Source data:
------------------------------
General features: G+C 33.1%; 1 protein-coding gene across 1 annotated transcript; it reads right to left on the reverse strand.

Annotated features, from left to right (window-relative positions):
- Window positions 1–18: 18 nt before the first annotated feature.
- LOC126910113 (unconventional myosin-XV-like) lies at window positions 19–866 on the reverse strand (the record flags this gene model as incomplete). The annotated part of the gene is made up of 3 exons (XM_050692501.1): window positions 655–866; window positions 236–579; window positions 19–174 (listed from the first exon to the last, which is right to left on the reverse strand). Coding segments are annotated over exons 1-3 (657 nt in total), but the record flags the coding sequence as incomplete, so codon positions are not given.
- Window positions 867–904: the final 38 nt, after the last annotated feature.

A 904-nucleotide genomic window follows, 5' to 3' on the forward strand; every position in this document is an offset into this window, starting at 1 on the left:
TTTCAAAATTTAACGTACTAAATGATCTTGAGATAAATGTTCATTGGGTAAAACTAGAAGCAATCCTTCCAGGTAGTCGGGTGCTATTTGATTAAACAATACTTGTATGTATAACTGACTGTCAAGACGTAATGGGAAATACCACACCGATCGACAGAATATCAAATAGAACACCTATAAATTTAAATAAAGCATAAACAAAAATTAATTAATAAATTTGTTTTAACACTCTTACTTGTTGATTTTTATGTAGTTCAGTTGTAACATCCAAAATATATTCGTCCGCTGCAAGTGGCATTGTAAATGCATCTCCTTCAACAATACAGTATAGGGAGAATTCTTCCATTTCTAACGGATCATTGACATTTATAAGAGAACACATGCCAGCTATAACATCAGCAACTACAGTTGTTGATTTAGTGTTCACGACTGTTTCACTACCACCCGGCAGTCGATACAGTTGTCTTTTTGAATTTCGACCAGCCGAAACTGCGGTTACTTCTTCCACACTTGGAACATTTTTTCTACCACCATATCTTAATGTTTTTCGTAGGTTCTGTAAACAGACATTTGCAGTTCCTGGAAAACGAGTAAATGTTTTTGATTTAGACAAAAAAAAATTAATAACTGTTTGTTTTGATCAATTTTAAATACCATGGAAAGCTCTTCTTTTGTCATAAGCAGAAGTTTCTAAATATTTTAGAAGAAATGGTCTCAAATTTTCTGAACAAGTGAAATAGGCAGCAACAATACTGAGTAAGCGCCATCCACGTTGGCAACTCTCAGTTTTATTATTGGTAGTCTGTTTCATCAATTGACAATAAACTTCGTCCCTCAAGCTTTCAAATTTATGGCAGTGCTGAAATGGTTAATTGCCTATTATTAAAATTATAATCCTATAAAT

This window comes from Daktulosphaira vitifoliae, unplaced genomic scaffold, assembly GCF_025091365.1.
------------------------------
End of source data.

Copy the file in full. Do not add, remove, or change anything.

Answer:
General features: G+C 33.1%; 1 protein-coding gene across 1 annotated transcript; it reads right to left on the reverse strand.

Annotated features, from left to right (window-relative positions):
- Window positions 1–18: 18 nt before the first annotated feature.
- LOC126910113 (unconventional myosin-XV-like) lies at window positions 19–866 on the reverse strand (the record flags this gene model as incomplete). The annotated part of the gene is made up of 3 exons (XM_050692501.1): window positions 655–866; window positions 236–579; window positions 19–174 (listed from the first exon to the last, which is right to left on the reverse strand). Coding segments are annotated over exons 1-3 (657 nt in total), but the record flags the coding sequence as incomplete, so codon positions are not given.
- Window positions 867–904: the final 38 nt, after the last annotated feature.

A 904-nucleotide genomic window follows, 5' to 3' on the forward strand; every position in this document is an offset into this window, starting at 1 on the left:
TTTCAAAATTTAACGTACTAAATGATCTTGAGATAAATGTTCATTGGGTAAAACTAGAAGCAATCCTTCCAGGTAGTCGGGTGCTATTTGATTAAACAATACTTGTATGTATAACTGACTGTCAAGACGTAATGGGAAATACCACACCGATCGACAGAATATCAAATAGAACACCTATAAATTTAAATAAAGCATAAACAAAAATTAATTAATAAATTTGTTTTAACACTCTTACTTGTTGATTTTTATGTAGTTCAGTTGTAACATCCAAAATATATTCGTCCGCTGCAAGTGGCATTGTAAATGCATCTCCTTCAACAATACAGTATAGGGAGAATTCTTCCATTTCTAACGGATCATTGACATTTATAAGAGAACACATGCCAGCTATAACATCAGCAACTACAGTTGTTGATTTAGTGTTCACGACTGTTTCACTACCACCCGGCAGTCGATACAGTTGTCTTTTTGAATTTCGACCAGCCGAAACTGCGGTTACTTCTTCCACACTTGGAACATTTTTTCTACCACCATATCTTAATGTTTTTCGTAGGTTCTGTAAACAGACATTTGCAGTTCCTGGAAAACGAGTAAATGTTTTTGATTTAGACAAAAAAAAATTAATAACTGTTTGTTTTGATCAATTTTAAATACCATGGAAAGCTCTTCTTTTGTCATAAGCAGAAGTTTCTAAATATTTTAGAAGAAATGGTCTCAAATTTTCTGAACAAGTGAAATAGGCAGCAACAATACTGAGTAAGCGCCATCCACGTTGGCAACTCTCAGTTTTATTATTGGTAGTCTGTTTCATCAATTGACAATAAACTTCGTCCCTCAAGCTTTCAAATTTATGGCAGTGCTGAAATGGTTAATTGCCTATTATTAAAATTATAATCCTATAAAT

This window comes from Daktulosphaira vitifoliae, unplaced genomic scaffold, assembly GCF_025091365.1.